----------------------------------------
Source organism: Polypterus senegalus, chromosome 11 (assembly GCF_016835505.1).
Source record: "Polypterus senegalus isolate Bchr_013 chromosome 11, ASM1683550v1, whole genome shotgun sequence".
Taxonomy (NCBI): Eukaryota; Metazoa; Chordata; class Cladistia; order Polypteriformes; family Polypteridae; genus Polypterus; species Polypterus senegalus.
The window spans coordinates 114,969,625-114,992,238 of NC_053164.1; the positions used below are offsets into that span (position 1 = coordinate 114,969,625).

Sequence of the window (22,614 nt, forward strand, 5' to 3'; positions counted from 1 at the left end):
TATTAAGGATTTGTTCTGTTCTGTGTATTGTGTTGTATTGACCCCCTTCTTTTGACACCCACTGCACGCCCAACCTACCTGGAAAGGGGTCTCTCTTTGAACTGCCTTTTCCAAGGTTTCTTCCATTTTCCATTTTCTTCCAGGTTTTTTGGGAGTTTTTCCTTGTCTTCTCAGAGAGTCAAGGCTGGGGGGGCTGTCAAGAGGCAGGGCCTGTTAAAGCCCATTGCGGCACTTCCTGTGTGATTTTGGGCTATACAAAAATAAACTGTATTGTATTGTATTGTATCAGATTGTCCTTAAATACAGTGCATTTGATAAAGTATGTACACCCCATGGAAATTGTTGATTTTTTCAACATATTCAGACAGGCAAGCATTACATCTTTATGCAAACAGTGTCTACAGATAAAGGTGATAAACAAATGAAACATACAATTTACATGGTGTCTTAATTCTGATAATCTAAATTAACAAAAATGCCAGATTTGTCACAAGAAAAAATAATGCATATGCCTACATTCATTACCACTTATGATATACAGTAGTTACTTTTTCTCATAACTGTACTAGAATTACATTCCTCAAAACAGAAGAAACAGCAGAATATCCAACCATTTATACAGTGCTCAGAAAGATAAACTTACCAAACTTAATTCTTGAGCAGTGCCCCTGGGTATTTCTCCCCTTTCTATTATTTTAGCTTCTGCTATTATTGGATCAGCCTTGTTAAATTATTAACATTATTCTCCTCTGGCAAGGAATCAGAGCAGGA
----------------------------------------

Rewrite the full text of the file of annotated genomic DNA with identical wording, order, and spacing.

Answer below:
Source organism: Polypterus senegalus, chromosome 11 (assembly GCF_016835505.1).
Source record: "Polypterus senegalus isolate Bchr_013 chromosome 11, ASM1683550v1, whole genome shotgun sequence".
Taxonomy (NCBI): Eukaryota; Metazoa; Chordata; class Cladistia; order Polypteriformes; family Polypteridae; genus Polypterus; species Polypterus senegalus.
The window spans coordinates 114,969,625-114,992,238 of NC_053164.1; the positions used below are offsets into that span (position 1 = coordinate 114,969,625).

Sequence of the window (22,614 nt, forward strand, 5' to 3'; positions counted from 1 at the left end):
TATTAAGGATTTGTTCTGTTCTGTGTATTGTGTTGTATTGACCCCCTTCTTTTGACACCCACTGCACGCCCAACCTACCTGGAAAGGGGTCTCTCTTTGAACTGCCTTTTCCAAGGTTTCTTCCATTTTCCATTTTCTTCCAGGTTTTTTGGGAGTTTTTCCTTGTCTTCTCAGAGAGTCAAGGCTGGGGGGGCTGTCAAGAGGCAGGGCCTGTTAAAGCCCATTGCGGCACTTCCTGTGTGATTTTGGGCTATACAAAAATAAACTGTATTGTATTGTATTGTATCAGATTGTCCTTAAATACAGTGCATTTGATAAAGTATGTACACCCCATGGAAATTGTTGATTTTTTCAACATATTCAGACAGGCAAGCATTACATCTTTATGCAAACAGTGTCTACAGATAAAGGTGATAAACAAATGAAACATACAATTTACATGGTGTCTTAATTCTGATAATCTAAATTAACAAAAATGCCAGATTTGTCACAAGAAAAAATAATGCATATGCCTACATTCATTACCACTTATGATATACAGTAGTTACTTTTTCTCATAACTGTACTAGAATTACATTCCTCAAAACAGAAGAAACAGCAGAATATCCAACCATTTATACAGTGCTCAGAAAGATAAACTTACCAAACTTAATTCTTGAGCAGTGCCCCTGGGTATTTCTCCCCTTTCTATTATTTTAGCTTCTGCTATTATTGGATCAGCCTTGTTAAATTATTAACATTATTCTCCTCTGGCAAGGAATCAGAGCAGGA